Please note: This course will be taught online only. In person study is not available for this course.
Mathematics for Social Scientists is offered throughout the six weeks with teaching scheduled daily before other courses. If taken in conjunction with another course, there is no extra charge. Christopher Saker is a Lecturer in the Department of Mathematical Sciences and the Manager of the Essex Further Mathematics Centre. His research interests lie in the combinatorics of words, particularly the study of unavoidable sets.
This course is intended for those with little recent mathematical experience but who are motivated to learn. The aim is to provide a service course in support of other Summer School courses (primarily in the analysis of quantitative data) by presenting a unified introduction to the mathematical ideas and techniques used in those courses. The structure of the course is arranged, firstly, to provide an introduction to the concepts and techniques for the practical side of the subject, and, secondly, to develop a more deeper understanding of the ways in which these concepts and techniques are connected. Summer School participants may take any one Part and/or all three Parts of the course, but anyone taking Parts 2 or 3 will be presumed to be familiar with the material covered in the preceding Parts.
Part 1 of the course is an introductory module which begins by reviewing the equations and graphs of straight lines and simple curves. It progresses to the study of functions such as trigonometric, logarithmic and exponential functions. The session concludes with an introduction to differentiation and some of its applications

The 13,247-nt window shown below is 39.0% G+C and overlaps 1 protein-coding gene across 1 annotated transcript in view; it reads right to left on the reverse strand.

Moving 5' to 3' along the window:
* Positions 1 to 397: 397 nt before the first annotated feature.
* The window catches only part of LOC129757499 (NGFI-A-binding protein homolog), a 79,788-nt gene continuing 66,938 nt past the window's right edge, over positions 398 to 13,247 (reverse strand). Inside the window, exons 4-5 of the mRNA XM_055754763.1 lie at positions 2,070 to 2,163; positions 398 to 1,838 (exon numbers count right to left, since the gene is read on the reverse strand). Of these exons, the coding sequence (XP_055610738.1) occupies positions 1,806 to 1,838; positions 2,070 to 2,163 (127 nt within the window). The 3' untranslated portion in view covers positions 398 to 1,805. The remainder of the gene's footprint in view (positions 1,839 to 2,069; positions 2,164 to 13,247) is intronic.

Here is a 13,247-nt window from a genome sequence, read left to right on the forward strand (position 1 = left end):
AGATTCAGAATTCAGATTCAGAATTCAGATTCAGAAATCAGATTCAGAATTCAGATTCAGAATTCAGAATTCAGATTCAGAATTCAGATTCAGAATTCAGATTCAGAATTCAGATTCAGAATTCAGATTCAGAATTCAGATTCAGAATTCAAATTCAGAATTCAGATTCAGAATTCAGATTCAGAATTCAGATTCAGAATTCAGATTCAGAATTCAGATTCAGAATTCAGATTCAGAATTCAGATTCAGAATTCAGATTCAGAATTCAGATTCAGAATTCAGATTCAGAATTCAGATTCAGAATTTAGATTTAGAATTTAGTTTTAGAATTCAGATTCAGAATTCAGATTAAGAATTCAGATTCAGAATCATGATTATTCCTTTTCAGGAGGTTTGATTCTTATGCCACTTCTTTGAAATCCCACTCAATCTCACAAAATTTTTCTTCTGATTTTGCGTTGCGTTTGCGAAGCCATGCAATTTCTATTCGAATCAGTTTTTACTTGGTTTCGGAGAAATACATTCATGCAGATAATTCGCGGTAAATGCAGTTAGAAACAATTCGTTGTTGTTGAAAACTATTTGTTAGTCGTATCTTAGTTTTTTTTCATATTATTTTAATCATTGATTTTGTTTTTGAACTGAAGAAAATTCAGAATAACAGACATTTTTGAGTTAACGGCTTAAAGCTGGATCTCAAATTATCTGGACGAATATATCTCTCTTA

Participants in the course should be familiar with the basic ideas of arithmetic and algebra (addition, subtraction, multiplication, division, use of brackets, positive, negative, fractional powers, and the solution of simple equations). Students should possess a basic scientific calculator.
For a review of the concepts listed in the prerequisites we recommend the Algebra Refresher which can be found by following the revision booklets link from mathcentre.ac.uk. Note that the site also has learning resources available for these and other basic mathematical topics.
Haeussler, E.F., Paul, R.S., and, Wood, R. 2004. Introductory Mathematical Analysis for Business, Economics, and the Life and Social Sciences. Prentice Hall.
Recommendations for other textbooks will be made during the course.